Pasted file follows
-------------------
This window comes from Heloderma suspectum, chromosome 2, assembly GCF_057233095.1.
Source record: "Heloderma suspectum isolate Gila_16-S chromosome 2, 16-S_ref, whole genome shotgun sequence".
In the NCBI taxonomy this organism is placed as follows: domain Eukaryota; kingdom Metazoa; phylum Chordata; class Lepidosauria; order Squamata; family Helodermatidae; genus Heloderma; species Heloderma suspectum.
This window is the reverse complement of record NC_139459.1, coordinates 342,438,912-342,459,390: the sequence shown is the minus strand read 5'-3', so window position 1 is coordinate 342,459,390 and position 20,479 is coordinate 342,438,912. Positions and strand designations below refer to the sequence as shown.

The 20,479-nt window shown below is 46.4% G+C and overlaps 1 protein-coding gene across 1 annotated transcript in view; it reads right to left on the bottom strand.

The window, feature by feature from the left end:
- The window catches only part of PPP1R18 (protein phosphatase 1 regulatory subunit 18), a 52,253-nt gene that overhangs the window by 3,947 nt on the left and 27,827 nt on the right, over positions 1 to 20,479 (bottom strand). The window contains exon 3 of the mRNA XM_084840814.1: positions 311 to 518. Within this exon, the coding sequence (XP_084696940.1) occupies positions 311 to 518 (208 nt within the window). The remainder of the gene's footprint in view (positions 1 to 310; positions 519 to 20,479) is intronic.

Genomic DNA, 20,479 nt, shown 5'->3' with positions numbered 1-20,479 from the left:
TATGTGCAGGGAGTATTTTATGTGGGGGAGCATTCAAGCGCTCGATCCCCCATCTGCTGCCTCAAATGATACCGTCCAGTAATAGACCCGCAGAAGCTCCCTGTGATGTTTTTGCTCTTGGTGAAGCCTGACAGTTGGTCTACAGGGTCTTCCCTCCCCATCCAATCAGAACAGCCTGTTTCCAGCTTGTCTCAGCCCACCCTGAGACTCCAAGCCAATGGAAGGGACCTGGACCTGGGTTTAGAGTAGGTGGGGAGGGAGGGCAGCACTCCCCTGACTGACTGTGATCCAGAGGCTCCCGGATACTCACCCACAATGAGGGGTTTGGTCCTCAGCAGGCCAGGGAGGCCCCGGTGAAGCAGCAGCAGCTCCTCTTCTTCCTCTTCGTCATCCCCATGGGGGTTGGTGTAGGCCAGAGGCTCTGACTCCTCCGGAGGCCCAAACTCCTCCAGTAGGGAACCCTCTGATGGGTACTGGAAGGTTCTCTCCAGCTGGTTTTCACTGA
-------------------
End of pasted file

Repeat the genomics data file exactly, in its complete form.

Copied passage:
This window comes from Heloderma suspectum, chromosome 2, assembly GCF_057233095.1.
Source record: "Heloderma suspectum isolate Gila_16-S chromosome 2, 16-S_ref, whole genome shotgun sequence".
In the NCBI taxonomy this organism is placed as follows: domain Eukaryota; kingdom Metazoa; phylum Chordata; class Lepidosauria; order Squamata; family Helodermatidae; genus Heloderma; species Heloderma suspectum.
This window is the reverse complement of record NC_139459.1, coordinates 342,438,912-342,459,390: the sequence shown is the minus strand read 5'-3', so window position 1 is coordinate 342,459,390 and position 20,479 is coordinate 342,438,912. Positions and strand designations below refer to the sequence as shown.

The 20,479-nt window shown below is 46.4% G+C and overlaps 1 protein-coding gene across 1 annotated transcript in view; it reads right to left on the bottom strand.

The window, feature by feature from the left end:
- The window catches only part of PPP1R18 (protein phosphatase 1 regulatory subunit 18), a 52,253-nt gene that overhangs the window by 3,947 nt on the left and 27,827 nt on the right, over positions 1 to 20,479 (bottom strand). The window contains exon 3 of the mRNA XM_084840814.1: positions 311 to 518. Within this exon, the coding sequence (XP_084696940.1) occupies positions 311 to 518 (208 nt within the window). The remainder of the gene's footprint in view (positions 1 to 310; positions 519 to 20,479) is intronic.

Genomic DNA, 20,479 nt, shown 5'->3' with positions numbered 1-20,479 from the left:
TATGTGCAGGGAGTATTTTATGTGGGGGAGCATTCAAGCGCTCGATCCCCCATCTGCTGCCTCAAATGATACCGTCCAGTAATAGACCCGCAGAAGCTCCCTGTGATGTTTTTGCTCTTGGTGAAGCCTGACAGTTGGTCTACAGGGTCTTCCCTCCCCATCCAATCAGAACAGCCTGTTTCCAGCTTGTCTCAGCCCACCCTGAGACTCCAAGCCAATGGAAGGGACCTGGACCTGGGTTTAGAGTAGGTGGGGAGGGAGGGCAGCACTCCCCTGACTGACTGTGATCCAGAGGCTCCCGGATACTCACCCACAATGAGGGGTTTGGTCCTCAGCAGGCCAGGGAGGCCCCGGTGAAGCAGCAGCAGCTCCTCTTCTTCCTCTTCGTCATCCCCATGGGGGTTGGTGTAGGCCAGAGGCTCTGACTCCTCCGGAGGCCCAAACTCCTCCAGTAGGGAACCCTCTGATGGGTACTGGAAGGTTCTCTCCAGCTGGTTTTCACTGA